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Brennan Pressed On Drone Program At Senate Hearing

John Brennan testifies before the Senate Intelligence Committee in Washington on February 7.
John Brennan, U.S. President Barack Obama's nominee to be the next director of the CIA, defended controversial U.S. counterterrorism policies at a Senate confirmation hearing that was interrupted several times by protesters.

Committee chairwoman Diane Feinstein (D-California) was forced to temporarily halt the hearing and clear the room.

Brennan is considered the key architect of the U.S. drone program, which is used in Pakistan, Yemen, and elsewhere to track and kill terrorists. The program has been heavily criticized for causing civilian deaths.

Senators grilled Brennan on the secrecy surrounding the program and demanded to know how the White House decides whom to target and when to take action.

Brennan said President Barack Obama requires that any counterterrorism actions “be legally grounded and thoroughly anchored in intelligence.”

“We only take such actions as a last resort to save lives when there’s no other alternative to taking an action that’s going to mitigate that threat," Brennan said. "We need to make sure that there’s an understanding and the [protesters] who were standing up here today, I think they really have a misunderstanding of what we do as a government and the care that we take and the agony that we go through to make sure that we do not have any collateral injuries or deaths.”

Lawmakers also asked Brennan about an until-now secret White House legal rationale for killing Americans abroad who are suspected of being leaders of Al-Qaeda and who pose a threat to the United States. The existence of the program was leaked to the media earlier this week.

Lack Of Transparency

Senator Ron Wyden (D-Oregon) asked Brennan what the public deserved to know about “the president’s ability to kill Americans.”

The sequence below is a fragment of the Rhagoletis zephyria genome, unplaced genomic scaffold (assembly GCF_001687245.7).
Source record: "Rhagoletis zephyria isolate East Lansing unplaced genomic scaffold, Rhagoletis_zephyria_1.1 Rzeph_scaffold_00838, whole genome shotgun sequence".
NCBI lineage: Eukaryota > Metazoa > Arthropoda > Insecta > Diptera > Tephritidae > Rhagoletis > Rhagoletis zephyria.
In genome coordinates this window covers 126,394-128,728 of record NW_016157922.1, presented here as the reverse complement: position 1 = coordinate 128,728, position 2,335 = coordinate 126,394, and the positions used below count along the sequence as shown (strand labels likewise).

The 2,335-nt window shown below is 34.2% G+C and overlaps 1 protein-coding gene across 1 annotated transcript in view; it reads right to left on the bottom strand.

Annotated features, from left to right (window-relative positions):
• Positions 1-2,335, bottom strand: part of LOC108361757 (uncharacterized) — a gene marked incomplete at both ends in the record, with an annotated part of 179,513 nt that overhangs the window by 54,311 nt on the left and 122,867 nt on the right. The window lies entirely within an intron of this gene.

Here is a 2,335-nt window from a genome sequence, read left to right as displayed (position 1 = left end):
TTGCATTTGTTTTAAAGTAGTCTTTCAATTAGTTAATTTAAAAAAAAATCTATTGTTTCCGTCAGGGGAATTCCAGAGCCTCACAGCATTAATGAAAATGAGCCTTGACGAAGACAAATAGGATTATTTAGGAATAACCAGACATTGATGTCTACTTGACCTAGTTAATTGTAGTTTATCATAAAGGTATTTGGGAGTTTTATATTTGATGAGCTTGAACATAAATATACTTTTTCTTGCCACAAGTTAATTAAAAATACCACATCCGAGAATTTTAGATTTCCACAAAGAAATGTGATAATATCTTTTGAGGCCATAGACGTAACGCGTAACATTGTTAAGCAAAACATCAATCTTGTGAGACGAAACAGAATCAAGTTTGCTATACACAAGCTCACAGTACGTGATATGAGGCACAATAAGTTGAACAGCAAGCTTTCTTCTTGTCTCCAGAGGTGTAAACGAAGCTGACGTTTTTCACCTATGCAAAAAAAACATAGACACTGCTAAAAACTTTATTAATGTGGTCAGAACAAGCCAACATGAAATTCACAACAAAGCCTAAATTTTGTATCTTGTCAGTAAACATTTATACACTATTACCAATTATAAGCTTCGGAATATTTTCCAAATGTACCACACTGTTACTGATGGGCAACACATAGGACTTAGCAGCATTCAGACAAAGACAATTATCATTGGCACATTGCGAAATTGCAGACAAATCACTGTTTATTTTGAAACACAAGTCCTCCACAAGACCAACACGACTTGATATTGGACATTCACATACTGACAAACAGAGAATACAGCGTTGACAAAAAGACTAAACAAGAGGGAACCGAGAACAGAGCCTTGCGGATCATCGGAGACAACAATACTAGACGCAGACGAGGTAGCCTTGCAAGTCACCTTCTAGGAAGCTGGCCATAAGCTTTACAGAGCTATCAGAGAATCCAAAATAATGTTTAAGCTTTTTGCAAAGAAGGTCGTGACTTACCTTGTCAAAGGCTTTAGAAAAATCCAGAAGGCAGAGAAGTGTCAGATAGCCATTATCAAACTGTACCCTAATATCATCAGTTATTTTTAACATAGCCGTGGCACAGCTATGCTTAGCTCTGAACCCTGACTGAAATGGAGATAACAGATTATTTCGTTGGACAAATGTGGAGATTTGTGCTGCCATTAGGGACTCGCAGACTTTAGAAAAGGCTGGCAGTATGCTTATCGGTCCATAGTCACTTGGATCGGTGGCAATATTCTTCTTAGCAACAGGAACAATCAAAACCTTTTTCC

Brennan didn’t answer directly, saying only that the government must “optimize transparency [and] at the same time optimize secrecy and the protection of our national security.”

He said there is a need to “explain to the American people what are the thresholds for actions, what are the procedures, the practices, the processes, the approvals, the reviews.”

Lawmakers’ frustration over the lack of transparency came out in their questions, which were sharp at times. Brennan gave only general assurances that he would seek to improve information sharing if confirmed to lead the spy agency.

'I Expressed My Objections'

Brennan spent a quarter of a century as a CIA analyst before becoming head of its counterterrorism center under President George W. Bush. Obama’s rumored interest in him back in 2008 to be CIA head was torpedoed by controversy surrounding his past support for so-called enhanced interrogation techniques.

This time, Brennan looks likely to be confirmed, but the presence of protesters at the hearing made it clear the controversy hasn’t gone away.

Brennan was asked point-blank if he tried to stop enhanced interrogation while he was at the CIA in the mid-2000s.

“I had expressed my personal objections and views to some agency colleagues about certain of those EITs (enhanced interrogation techniques), such as waterboarding, nudity, and others, where I professed my personal objections to it," he said. "But I did not try to stop it because it was something that was being done and in a different part of the agency under the authority of others, and it was something that was directed by the administration at the time.”

He declined to use the word “torture” to describe waterboarding but said if he were leading the CIA, “it would never be brought back.”

With reporting by AP
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